Oregon Zoo Foundation

The mission of the Oregon Zoo Foundation is to foster community pride and involvement in the Oregon Zoo and to secure financial support for zoo conservation, education and animal welfare programs. These programs advance the zoo's mission to inspire the community to respect animals and to take action on behalf of the natural world by creating engaging experiences and advancing the highest level of animal welfare, environmental literacy and conservation science.
Aug 27, 2015

Thank you for supporing the Western Pond Turtles

As we head into western turtle release season there are 26 turtle hatchlings residing in the Oregon Zoo Conservation Lab. These little guys all hatched in the wild: eleven came directly to us after hatching in the fall of 2014 and the rest spent the winter in the wild and were brought in during the spring of 2015.

Thanks to your support through Global Giving this year we installed brand new, wide spectrum light fixtures in the lab. Meeting with WDFW biologists and staff from Woodland Park Zoo we have some big changes to our protocols for the upcoming season!! We look forward to utilizing cutting edge intelligence to offer our hatchlings the very best care available! This will mean new improved (and even more comfy) 'basking mats' in each tub as well as an outdoor area where our turtles will be able to bask in the sun's rays on a regular basis (as temperatures dictate). In addition we are working closely Woodland Park Zoo and our staff nutritionist to optimize their daily diets! Big Changes in an ever evolving program!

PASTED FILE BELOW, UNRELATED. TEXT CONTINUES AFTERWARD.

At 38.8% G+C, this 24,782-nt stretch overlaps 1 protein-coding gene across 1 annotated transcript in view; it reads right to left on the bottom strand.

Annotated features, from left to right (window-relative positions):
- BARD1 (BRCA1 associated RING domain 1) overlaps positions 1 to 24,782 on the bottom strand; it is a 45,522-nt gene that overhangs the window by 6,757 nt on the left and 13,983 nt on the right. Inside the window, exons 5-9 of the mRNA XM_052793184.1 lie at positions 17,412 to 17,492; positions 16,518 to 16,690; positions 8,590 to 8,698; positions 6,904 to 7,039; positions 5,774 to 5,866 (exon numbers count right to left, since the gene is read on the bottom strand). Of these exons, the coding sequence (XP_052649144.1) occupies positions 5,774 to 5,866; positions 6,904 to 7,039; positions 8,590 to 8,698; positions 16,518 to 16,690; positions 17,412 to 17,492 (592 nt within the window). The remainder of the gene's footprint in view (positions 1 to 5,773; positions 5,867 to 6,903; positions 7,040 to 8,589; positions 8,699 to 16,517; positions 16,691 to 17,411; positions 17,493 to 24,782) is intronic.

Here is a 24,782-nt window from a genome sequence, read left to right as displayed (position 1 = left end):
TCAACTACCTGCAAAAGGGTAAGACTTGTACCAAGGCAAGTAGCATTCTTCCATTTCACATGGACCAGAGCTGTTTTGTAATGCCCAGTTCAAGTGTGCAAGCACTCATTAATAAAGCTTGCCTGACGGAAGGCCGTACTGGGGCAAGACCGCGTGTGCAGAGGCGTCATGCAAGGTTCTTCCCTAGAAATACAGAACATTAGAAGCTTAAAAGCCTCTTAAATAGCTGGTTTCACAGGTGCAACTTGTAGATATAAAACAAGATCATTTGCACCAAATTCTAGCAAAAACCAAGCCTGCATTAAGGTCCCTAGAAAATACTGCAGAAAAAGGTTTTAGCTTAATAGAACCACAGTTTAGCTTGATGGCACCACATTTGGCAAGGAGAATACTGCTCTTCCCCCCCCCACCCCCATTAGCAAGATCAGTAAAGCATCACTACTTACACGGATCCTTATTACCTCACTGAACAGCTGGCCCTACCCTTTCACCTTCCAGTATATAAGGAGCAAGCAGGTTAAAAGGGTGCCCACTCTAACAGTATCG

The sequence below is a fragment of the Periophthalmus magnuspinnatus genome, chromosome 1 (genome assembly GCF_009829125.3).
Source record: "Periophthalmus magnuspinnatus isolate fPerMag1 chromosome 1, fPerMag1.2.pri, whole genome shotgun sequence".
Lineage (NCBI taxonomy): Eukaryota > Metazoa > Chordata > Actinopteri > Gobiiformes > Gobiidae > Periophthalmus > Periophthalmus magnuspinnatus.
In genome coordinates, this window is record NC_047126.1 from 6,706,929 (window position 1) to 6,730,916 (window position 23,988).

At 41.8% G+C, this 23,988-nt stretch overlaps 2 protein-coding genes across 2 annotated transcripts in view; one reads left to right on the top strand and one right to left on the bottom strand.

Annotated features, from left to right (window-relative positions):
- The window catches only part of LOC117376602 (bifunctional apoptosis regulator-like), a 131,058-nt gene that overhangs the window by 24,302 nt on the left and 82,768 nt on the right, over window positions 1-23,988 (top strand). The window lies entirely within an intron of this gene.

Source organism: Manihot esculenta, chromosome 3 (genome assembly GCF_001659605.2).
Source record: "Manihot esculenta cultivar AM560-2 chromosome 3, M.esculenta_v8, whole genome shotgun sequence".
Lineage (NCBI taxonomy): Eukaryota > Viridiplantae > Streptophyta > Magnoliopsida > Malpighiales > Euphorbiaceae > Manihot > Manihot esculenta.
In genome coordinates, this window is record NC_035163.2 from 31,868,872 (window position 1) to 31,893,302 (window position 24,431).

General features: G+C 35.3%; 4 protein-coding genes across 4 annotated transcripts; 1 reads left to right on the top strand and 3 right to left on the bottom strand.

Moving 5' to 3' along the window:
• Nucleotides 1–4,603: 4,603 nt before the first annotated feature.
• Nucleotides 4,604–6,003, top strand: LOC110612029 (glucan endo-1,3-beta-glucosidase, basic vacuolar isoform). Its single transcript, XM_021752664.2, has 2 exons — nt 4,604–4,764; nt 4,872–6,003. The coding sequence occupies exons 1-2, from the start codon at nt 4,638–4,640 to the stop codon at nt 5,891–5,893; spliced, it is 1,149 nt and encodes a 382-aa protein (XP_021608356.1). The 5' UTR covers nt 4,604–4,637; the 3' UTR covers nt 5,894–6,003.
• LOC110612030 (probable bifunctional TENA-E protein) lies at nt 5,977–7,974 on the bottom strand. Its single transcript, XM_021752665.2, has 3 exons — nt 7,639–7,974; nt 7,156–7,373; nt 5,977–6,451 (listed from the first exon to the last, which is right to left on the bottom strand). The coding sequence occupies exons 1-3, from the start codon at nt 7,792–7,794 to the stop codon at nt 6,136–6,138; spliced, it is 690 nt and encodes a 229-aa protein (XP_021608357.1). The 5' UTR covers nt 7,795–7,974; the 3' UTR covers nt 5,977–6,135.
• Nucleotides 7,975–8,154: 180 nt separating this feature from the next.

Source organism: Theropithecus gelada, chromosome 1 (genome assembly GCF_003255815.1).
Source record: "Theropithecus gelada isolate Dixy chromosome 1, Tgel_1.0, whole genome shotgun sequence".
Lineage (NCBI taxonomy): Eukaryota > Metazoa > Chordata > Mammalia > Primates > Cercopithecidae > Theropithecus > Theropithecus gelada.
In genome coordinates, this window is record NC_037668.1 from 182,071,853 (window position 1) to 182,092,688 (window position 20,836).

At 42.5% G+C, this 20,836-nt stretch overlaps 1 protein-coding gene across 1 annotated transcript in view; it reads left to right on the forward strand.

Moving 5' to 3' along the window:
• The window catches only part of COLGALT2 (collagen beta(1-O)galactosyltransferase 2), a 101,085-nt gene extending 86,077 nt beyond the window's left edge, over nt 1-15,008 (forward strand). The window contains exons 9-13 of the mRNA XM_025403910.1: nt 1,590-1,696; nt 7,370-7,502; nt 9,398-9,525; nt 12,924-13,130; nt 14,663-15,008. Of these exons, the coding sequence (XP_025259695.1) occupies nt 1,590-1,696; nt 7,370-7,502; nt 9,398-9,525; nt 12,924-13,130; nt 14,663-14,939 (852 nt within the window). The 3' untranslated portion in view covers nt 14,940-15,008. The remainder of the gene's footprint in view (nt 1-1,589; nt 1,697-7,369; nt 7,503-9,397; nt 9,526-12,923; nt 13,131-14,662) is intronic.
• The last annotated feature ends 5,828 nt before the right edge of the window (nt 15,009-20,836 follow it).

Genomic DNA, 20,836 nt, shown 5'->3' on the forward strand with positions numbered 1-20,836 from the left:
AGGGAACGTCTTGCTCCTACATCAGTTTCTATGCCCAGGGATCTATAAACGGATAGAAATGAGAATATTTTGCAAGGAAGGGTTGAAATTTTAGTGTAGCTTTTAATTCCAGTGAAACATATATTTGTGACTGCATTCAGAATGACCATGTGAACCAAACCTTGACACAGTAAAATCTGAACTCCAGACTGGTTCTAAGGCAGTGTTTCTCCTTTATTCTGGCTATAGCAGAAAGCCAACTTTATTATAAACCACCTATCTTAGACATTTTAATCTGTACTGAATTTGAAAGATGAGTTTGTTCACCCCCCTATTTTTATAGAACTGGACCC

Thank you for supporting the western pond turtles!

Apr 6, 2015

Thank you for supporting western pond turtles

Now listed as an endangered species in Washington and a sensitive species in Oregon, the western pond turtle was once common from Baja California to the Puget Sound. The biggest threat to fragile baby turtles has been the bullfrog. Native to areas east of the Rockies, this nonindigenous frog has thrived throughout the West, driving pond turtles and a host of other small, vulnerable aquatic species to the brink of extinction.

Once again,  a group of turtles at the Oregon Zoo are participating in “head starting” – a chance to grow too big to be eaten by non-native predators. Presently we have seven hold overs that were hatched in the wild in September 2013. These hatchlings spent the winter in their native ponds and came to us in the spring of 2014 as they emerged from their ponds. At that time some were as small as 3.5 grams! All seven now weigh over 150 grams with the largest at 190 grams. In September 2014 these juveniles were joined in the Conservation Lab by eleven recently hatched turtles. Together these hatchlings have spent the winter and spring in the conservation lab eating and basking in the artificial sun of our lights. They should be ready to be released back into the ponds where they were collected as soon as Columbia gorge climate is ready for them!